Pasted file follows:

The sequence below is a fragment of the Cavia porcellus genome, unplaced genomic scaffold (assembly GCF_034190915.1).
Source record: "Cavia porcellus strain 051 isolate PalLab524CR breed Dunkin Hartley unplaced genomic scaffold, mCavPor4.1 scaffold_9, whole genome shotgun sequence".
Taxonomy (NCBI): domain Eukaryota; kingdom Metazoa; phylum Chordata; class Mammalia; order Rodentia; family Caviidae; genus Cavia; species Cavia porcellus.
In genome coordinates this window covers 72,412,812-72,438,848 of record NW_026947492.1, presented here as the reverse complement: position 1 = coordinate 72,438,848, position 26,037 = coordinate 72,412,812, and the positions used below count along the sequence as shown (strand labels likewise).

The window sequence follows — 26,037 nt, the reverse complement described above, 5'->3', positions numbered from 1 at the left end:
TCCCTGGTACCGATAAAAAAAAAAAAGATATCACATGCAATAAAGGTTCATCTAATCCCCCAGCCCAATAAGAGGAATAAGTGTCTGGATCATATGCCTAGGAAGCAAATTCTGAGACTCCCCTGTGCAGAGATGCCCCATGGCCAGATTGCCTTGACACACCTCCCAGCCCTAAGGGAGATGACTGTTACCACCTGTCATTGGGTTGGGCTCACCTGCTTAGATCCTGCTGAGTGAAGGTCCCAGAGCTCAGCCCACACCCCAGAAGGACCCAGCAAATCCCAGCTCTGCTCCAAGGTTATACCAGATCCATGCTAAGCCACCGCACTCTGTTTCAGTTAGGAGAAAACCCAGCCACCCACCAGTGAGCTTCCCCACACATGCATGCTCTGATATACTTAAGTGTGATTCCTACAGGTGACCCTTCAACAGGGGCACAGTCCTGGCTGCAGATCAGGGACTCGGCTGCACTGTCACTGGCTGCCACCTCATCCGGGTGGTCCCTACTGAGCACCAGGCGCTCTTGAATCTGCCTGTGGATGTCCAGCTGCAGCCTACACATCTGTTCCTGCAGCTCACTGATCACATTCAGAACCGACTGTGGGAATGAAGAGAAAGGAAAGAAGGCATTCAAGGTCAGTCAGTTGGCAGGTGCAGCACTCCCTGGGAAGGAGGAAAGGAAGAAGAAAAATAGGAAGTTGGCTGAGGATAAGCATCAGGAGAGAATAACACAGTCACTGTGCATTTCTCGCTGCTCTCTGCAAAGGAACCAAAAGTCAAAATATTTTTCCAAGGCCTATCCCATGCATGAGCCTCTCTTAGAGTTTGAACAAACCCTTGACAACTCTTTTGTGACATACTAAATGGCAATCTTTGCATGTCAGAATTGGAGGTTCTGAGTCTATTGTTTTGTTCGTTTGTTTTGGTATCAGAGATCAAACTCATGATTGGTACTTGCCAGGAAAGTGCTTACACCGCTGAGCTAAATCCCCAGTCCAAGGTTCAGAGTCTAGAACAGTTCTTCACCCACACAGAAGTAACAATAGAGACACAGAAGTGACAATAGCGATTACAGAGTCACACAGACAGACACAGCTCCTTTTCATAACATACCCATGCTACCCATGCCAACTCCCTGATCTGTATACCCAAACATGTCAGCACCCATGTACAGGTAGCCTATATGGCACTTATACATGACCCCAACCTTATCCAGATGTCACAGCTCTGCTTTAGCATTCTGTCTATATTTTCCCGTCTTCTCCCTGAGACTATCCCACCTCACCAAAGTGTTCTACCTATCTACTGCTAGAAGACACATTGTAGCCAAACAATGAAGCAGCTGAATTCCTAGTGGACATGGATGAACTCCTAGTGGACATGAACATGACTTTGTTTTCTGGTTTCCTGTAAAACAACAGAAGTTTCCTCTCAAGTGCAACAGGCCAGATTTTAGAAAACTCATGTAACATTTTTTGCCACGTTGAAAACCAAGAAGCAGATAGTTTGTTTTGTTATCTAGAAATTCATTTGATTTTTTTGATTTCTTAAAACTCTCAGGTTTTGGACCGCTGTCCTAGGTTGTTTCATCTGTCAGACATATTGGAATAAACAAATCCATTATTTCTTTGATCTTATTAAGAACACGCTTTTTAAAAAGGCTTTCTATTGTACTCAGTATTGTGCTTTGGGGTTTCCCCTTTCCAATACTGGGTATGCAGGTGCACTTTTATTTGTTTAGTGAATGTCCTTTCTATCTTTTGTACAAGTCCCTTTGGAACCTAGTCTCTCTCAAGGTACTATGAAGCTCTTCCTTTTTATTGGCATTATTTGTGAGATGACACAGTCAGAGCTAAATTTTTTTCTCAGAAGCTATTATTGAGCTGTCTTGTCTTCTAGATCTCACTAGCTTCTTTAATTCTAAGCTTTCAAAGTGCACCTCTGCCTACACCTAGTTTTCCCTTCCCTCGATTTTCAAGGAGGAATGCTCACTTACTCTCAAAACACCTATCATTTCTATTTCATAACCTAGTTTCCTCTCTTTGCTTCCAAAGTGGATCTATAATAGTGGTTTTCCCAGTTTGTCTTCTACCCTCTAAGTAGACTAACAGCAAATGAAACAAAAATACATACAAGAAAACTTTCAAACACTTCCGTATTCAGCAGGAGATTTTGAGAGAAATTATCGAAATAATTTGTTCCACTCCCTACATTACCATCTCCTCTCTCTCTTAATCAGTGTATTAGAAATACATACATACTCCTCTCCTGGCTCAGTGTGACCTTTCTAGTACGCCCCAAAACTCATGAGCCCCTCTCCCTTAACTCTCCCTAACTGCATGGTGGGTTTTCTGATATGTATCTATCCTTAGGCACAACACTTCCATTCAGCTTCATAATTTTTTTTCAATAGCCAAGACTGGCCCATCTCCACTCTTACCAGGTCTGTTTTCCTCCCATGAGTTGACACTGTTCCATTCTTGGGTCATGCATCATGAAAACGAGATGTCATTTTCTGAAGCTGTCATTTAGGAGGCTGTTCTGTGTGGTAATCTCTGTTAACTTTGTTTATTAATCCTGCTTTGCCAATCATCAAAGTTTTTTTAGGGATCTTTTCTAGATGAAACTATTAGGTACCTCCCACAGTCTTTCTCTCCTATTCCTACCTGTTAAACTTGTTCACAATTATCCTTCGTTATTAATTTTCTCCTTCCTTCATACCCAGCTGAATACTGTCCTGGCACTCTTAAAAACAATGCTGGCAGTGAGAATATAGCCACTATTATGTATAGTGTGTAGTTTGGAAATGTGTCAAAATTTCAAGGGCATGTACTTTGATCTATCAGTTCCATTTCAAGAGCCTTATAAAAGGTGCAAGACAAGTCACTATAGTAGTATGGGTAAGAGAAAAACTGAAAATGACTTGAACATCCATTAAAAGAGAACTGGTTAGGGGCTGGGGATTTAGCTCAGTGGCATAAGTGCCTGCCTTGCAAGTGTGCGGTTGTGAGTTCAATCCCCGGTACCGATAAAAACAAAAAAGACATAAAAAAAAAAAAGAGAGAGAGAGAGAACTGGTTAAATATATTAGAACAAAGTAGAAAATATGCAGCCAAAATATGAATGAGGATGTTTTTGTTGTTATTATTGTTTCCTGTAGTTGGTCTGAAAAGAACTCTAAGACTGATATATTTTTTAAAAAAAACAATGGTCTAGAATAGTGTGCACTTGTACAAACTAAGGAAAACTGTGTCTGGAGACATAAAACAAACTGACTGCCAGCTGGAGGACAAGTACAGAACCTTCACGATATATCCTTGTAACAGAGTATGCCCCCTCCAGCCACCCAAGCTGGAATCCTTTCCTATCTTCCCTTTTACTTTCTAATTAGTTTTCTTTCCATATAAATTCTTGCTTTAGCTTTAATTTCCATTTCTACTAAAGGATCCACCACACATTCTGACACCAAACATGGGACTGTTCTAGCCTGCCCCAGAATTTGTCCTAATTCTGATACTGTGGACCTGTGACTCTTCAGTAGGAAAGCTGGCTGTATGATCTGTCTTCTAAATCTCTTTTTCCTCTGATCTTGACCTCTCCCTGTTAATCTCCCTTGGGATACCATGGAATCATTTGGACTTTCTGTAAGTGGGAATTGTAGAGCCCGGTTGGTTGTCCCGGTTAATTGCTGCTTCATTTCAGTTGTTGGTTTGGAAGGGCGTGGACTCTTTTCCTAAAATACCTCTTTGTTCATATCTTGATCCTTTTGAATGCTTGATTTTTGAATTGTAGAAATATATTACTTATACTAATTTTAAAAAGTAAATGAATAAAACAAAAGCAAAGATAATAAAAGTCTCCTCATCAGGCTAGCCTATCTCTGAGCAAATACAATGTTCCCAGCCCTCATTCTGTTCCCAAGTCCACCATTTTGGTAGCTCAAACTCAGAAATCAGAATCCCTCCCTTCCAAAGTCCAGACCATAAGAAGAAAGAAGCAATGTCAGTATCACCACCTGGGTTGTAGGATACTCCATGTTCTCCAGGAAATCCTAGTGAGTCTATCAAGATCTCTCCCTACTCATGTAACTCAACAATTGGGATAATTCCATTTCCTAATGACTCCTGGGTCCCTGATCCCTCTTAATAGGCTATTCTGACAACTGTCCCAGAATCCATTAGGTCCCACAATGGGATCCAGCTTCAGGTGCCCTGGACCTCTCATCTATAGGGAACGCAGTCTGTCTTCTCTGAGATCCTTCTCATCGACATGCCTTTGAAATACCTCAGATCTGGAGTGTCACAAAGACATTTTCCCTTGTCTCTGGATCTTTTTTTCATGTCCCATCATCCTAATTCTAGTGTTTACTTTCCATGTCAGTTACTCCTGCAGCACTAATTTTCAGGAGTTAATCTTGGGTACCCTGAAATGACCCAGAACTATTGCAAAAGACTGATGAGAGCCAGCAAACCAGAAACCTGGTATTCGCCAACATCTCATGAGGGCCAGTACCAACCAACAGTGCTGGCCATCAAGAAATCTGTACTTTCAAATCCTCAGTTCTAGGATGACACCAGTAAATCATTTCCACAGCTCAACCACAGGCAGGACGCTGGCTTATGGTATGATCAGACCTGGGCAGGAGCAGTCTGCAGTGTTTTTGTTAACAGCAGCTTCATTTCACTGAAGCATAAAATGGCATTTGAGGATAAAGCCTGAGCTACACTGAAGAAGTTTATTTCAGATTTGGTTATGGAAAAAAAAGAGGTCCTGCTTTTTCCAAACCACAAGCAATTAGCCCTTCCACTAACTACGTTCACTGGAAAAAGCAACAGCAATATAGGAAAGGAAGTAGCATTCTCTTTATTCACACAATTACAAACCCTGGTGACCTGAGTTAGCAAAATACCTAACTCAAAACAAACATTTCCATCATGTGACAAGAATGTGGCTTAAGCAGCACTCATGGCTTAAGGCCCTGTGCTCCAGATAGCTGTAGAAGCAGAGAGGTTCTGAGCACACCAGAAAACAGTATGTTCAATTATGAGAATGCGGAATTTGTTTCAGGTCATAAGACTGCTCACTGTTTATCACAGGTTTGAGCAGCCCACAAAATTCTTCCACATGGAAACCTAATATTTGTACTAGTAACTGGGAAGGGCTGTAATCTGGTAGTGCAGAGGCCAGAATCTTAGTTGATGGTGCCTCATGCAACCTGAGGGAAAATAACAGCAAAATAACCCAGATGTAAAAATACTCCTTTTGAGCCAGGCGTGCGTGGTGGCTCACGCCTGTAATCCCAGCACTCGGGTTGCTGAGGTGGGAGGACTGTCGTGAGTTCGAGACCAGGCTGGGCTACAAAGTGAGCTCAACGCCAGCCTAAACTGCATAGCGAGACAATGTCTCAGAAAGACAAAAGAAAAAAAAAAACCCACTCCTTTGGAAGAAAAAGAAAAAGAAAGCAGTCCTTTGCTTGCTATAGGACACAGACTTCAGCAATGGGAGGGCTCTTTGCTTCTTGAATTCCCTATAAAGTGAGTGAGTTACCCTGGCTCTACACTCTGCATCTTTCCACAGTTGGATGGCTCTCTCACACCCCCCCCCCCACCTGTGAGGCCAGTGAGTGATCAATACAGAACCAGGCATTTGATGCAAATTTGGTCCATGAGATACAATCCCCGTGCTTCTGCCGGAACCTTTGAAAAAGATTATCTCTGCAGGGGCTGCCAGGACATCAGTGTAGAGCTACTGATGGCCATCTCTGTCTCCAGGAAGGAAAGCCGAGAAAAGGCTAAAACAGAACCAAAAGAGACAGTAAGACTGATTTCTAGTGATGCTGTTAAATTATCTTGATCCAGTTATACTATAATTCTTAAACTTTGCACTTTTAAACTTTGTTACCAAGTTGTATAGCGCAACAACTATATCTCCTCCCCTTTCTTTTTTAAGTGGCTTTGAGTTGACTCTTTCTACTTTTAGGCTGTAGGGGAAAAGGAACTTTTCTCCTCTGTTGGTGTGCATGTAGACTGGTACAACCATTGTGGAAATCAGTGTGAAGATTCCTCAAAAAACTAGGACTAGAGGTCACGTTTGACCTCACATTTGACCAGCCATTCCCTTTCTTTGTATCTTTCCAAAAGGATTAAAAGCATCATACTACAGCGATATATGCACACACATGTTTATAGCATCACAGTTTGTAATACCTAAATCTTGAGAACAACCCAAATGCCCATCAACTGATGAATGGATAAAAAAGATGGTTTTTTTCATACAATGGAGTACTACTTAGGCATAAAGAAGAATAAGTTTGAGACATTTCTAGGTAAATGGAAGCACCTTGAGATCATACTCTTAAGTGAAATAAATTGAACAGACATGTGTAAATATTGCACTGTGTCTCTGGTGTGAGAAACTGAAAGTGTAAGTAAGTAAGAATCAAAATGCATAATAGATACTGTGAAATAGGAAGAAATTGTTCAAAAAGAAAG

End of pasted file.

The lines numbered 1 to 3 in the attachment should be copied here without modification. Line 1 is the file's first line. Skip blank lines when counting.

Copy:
The sequence below is a fragment of the Cavia porcellus genome, unplaced genomic scaffold (assembly GCF_034190915.1).
Source record: "Cavia porcellus strain 051 isolate PalLab524CR breed Dunkin Hartley unplaced genomic scaffold, mCavPor4.1 scaffold_9, whole genome shotgun sequence".
Taxonomy (NCBI): domain Eukaryota; kingdom Metazoa; phylum Chordata; class Mammalia; order Rodentia; family Caviidae; genus Cavia; species Cavia porcellus.